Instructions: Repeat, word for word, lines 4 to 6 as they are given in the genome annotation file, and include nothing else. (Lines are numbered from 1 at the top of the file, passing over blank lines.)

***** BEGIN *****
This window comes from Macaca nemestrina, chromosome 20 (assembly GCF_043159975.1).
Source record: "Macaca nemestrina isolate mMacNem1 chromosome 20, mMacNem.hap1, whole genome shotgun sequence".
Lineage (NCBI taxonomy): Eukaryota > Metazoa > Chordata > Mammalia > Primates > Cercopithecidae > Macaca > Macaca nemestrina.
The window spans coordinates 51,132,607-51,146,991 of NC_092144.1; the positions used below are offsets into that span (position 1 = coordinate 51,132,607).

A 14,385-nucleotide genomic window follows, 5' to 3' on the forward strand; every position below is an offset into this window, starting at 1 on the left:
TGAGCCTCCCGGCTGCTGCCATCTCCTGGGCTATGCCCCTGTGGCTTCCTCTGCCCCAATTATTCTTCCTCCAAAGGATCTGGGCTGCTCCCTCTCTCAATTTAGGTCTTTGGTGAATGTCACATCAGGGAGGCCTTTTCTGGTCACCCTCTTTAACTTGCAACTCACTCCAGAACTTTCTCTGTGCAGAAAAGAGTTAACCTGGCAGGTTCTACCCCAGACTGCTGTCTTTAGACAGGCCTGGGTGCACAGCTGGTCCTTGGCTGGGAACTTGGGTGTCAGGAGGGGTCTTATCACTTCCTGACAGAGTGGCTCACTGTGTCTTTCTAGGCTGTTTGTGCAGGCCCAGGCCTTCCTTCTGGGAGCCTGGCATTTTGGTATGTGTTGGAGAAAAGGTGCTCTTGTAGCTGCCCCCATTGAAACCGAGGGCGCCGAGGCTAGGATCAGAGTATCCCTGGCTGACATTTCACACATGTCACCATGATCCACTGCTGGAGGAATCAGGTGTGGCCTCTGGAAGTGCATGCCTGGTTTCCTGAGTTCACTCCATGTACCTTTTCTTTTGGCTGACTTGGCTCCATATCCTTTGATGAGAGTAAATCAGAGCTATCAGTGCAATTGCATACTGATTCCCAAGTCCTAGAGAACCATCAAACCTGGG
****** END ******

The window spans coordinates 51,132,607-51,146,991 of NC_092144.1; the positions used below are offsets into that span (position 1 = coordinate 51,132,607).

A 14,385-nucleotide genomic window follows, 5' to 3' on the forward strand; every position below is an offset into this window, starting at 1 on the left:
TGAGCCTCCCGGCTGCTGCCATCTCCTGGGCTATGCCCCTGTGGCTTCCTCTGCCCCAATTATTCTTCCTCCAAAGGATCTGGGCTGCTCCCTCTCTCAATTTAGGTCTTTGGTGAATGTCACATCAGGGAGGCCTTTTCTGGTCACCCTCTTTAACTTGCAACTCACTCCAGAACTTTCTCTGTGCAGAAAAGAGTTAACCTGGCAGGTTCTACCCCAGACTGCTGTCTTTAGACAGGCCTGGGTGCACAGCTGGTCCTTGGCTGGGAACTTGGGTGTCAGGAGGGGTCTTATCACTTCCTGACAGAGTGGCTCACTGTGTCTTTCTAGGCTGTTTGTGCAGGCCCAGGCCTTCCTTCTGGGAGCCTGGCATTTTGGTATGTGTTGGAGAAAAGGTGCTCTTGTAGCTGCCCCCATTGAAACCGAGGGCGCCGAGGCTAGGATCAGAGTATCCCTGGCTGACATTTCACACATGTCACCATGATCCACTGCTGGAGGAATCAGGTGTGGCCTCTGGAAGTGCATGCCTGGTTTCCTGAGTTCACTCCATGTACCTTTTCTTTTGGCTGACTTGGCTCCATATCCTTTGATGAGAGTAAATCAGAGCTATCAGTGCAATTGCATACTGATTCCCAAGTCCTAGAGAACCATCAAACCTGGG